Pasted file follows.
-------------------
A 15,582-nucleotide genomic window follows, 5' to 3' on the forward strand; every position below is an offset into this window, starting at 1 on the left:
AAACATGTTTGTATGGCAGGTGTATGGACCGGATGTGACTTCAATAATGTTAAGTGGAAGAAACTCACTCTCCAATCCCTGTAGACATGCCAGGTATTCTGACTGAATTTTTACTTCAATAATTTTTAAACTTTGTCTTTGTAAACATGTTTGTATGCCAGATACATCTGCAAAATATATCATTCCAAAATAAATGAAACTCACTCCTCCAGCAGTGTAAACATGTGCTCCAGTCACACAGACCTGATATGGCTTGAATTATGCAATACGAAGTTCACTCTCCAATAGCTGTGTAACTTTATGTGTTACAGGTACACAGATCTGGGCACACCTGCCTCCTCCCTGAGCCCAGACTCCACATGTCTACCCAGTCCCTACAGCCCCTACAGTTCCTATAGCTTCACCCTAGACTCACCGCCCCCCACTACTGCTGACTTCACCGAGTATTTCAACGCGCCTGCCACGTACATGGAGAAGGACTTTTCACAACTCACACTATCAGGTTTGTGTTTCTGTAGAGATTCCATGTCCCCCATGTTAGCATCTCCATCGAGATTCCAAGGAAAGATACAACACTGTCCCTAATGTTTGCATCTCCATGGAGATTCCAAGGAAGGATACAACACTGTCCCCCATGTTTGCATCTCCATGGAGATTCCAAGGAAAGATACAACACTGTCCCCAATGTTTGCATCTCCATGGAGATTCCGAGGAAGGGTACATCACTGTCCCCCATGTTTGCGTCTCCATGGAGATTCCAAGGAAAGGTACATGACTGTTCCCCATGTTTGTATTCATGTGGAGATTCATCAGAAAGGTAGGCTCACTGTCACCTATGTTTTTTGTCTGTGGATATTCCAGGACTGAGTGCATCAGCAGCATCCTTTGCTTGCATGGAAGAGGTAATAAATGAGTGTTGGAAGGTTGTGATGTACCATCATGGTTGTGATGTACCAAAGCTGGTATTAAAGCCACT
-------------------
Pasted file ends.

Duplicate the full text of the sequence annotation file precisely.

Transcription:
A 15,582-nucleotide genomic window follows, 5' to 3' on the forward strand; every position below is an offset into this window, starting at 1 on the left:
AAACATGTTTGTATGGCAGGTGTATGGACCGGATGTGACTTCAATAATGTTAAGTGGAAGAAACTCACTCTCCAATCCCTGTAGACATGCCAGGTATTCTGACTGAATTTTTACTTCAATAATTTTTAAACTTTGTCTTTGTAAACATGTTTGTATGCCAGATACATCTGCAAAATATATCATTCCAAAATAAATGAAACTCACTCCTCCAGCAGTGTAAACATGTGCTCCAGTCACACAGACCTGATATGGCTTGAATTATGCAATACGAAGTTCACTCTCCAATAGCTGTGTAACTTTATGTGTTACAGGTACACAGATCTGGGCACACCTGCCTCCTCCCTGAGCCCAGACTCCACATGTCTACCCAGTCCCTACAGCCCCTACAGTTCCTATAGCTTCACCCTAGACTCACCGCCCCCCACTACTGCTGACTTCACCGAGTATTTCAACGCGCCTGCCACGTACATGGAGAAGGACTTTTCACAACTCACACTATCAGGTTTGTGTTTCTGTAGAGATTCCATGTCCCCCATGTTAGCATCTCCATCGAGATTCCAAGGAAAGATACAACACTGTCCCTAATGTTTGCATCTCCATGGAGATTCCAAGGAAGGATACAACACTGTCCCCCATGTTTGCATCTCCATGGAGATTCCAAGGAAAGATACAACACTGTCCCCAATGTTTGCATCTCCATGGAGATTCCGAGGAAGGGTACATCACTGTCCCCCATGTTTGCGTCTCCATGGAGATTCCAAGGAAAGGTACATGACTGTTCCCCATGTTTGTATTCATGTGGAGATTCATCAGAAAGGTAGGCTCACTGTCACCTATGTTTTTTGTCTGTGGATATTCCAGGACTGAGTGCATCAGCAGCATCCTTTGCTTGCATGGAAGAGGTAATAAATGAGTGTTGGAAGGTTGTGATGTACCATCATGGTTGTGATGTACCAAAGCTGGTATTAAAGCCACT